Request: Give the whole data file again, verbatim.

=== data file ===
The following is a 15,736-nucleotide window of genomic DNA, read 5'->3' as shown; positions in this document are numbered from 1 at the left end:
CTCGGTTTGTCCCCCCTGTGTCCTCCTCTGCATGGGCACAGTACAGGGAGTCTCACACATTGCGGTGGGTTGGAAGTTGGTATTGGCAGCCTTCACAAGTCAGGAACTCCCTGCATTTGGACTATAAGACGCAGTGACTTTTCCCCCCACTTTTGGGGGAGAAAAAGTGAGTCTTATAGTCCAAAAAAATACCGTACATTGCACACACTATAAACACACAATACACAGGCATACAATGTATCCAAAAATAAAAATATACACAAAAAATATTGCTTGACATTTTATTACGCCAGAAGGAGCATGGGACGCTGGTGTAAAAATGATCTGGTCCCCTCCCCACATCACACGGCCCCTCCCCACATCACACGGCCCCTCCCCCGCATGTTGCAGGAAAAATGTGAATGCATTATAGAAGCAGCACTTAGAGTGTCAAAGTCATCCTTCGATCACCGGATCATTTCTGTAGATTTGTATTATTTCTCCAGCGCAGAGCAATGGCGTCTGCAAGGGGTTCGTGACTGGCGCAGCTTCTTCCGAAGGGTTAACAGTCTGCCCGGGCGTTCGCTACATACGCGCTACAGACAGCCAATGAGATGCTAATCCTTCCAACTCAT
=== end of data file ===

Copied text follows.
The following is a 15,736-nucleotide window of genomic DNA, read 5'->3' as shown; positions in this document are numbered from 1 at the left end:
CTCGGTTTGTCCCCCCTGTGTCCTCCTCTGCATGGGCACAGTACAGGGAGTCTCACACATTGCGGTGGGTTGGAAGTTGGTATTGGCAGCCTTCACAAGTCAGGAACTCCCTGCATTTGGACTATAAGACGCAGTGACTTTTCCCCCCACTTTTGGGGGAGAAAAAGTGAGTCTTATAGTCCAAAAAAATACCGTACATTGCACACACTATAAACACACAATACACAGGCATACAATGTATCCAAAAATAAAAATATACACAAAAAATATTGCTTGACATTTTATTACGCCAGAAGGAGCATGGGACGCTGGTGTAAAAATGATCTGGTCCCCTCCCCACATCACACGGCCCCTCCCCACATCACACGGCCCCTCCCCCGCATGTTGCAGGAAAAATGTGAATGCATTATAGAAGCAGCACTTAGAGTGTCAAAGTCATCCTTCGATCACCGGATCATTTCTGTAGATTTGTATTATTTCTCCAGCGCAGAGCAATGGCGTCTGCAAGGGGTTCGTGACTGGCGCAGCTTCTTCCGAAGGGTTAACAGTCTGCCCGGGCGTTCGCTACATACGCGCTACAGACAGCCAATGAGATGCTAATCCTTCCAACTCAT